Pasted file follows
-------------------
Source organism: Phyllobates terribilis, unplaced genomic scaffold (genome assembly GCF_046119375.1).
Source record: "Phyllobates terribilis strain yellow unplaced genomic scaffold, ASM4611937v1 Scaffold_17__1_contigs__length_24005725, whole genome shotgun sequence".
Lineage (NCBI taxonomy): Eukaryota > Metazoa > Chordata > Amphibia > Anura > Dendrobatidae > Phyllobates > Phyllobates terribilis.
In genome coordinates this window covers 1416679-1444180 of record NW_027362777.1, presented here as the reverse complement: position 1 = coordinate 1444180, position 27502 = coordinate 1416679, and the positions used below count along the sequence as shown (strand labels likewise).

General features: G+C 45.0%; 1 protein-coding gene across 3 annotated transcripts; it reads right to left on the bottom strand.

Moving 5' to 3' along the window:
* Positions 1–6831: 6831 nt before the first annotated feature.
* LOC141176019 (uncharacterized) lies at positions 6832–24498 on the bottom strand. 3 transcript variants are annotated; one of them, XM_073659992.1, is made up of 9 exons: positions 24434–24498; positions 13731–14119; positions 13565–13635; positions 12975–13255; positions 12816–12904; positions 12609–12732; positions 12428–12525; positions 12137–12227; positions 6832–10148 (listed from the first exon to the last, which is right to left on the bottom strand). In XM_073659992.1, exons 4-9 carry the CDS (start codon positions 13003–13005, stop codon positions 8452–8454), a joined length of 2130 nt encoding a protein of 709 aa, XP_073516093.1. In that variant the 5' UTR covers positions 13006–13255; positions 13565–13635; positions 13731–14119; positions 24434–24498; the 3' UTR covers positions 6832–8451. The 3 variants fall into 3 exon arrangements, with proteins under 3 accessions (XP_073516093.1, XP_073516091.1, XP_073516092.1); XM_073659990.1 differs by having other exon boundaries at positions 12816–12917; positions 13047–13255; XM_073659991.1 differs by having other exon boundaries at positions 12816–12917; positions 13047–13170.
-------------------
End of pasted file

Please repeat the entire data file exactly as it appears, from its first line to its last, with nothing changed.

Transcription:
Source organism: Phyllobates terribilis, unplaced genomic scaffold (genome assembly GCF_046119375.1).
Source record: "Phyllobates terribilis strain yellow unplaced genomic scaffold, ASM4611937v1 Scaffold_17__1_contigs__length_24005725, whole genome shotgun sequence".
Lineage (NCBI taxonomy): Eukaryota > Metazoa > Chordata > Amphibia > Anura > Dendrobatidae > Phyllobates > Phyllobates terribilis.
In genome coordinates this window covers 1416679-1444180 of record NW_027362777.1, presented here as the reverse complement: position 1 = coordinate 1444180, position 27502 = coordinate 1416679, and the positions used below count along the sequence as shown (strand labels likewise).

General features: G+C 45.0%; 1 protein-coding gene across 3 annotated transcripts; it reads right to left on the bottom strand.

Moving 5' to 3' along the window:
* Positions 1–6831: 6831 nt before the first annotated feature.
* LOC141176019 (uncharacterized) lies at positions 6832–24498 on the bottom strand. 3 transcript variants are annotated; one of them, XM_073659992.1, is made up of 9 exons: positions 24434–24498; positions 13731–14119; positions 13565–13635; positions 12975–13255; positions 12816–12904; positions 12609–12732; positions 12428–12525; positions 12137–12227; positions 6832–10148 (listed from the first exon to the last, which is right to left on the bottom strand). In XM_073659992.1, exons 4-9 carry the CDS (start codon positions 13003–13005, stop codon positions 8452–8454), a joined length of 2130 nt encoding a protein of 709 aa, XP_073516093.1. In that variant the 5' UTR covers positions 13006–13255; positions 13565–13635; positions 13731–14119; positions 24434–24498; the 3' UTR covers positions 6832–8451. The 3 variants fall into 3 exon arrangements, with proteins under 3 accessions (XP_073516093.1, XP_073516091.1, XP_073516092.1); XM_073659990.1 differs by having other exon boundaries at positions 12816–12917; positions 13047–13255; XM_073659991.1 differs by having other exon boundaries at positions 12816–12917; positions 13047–13170.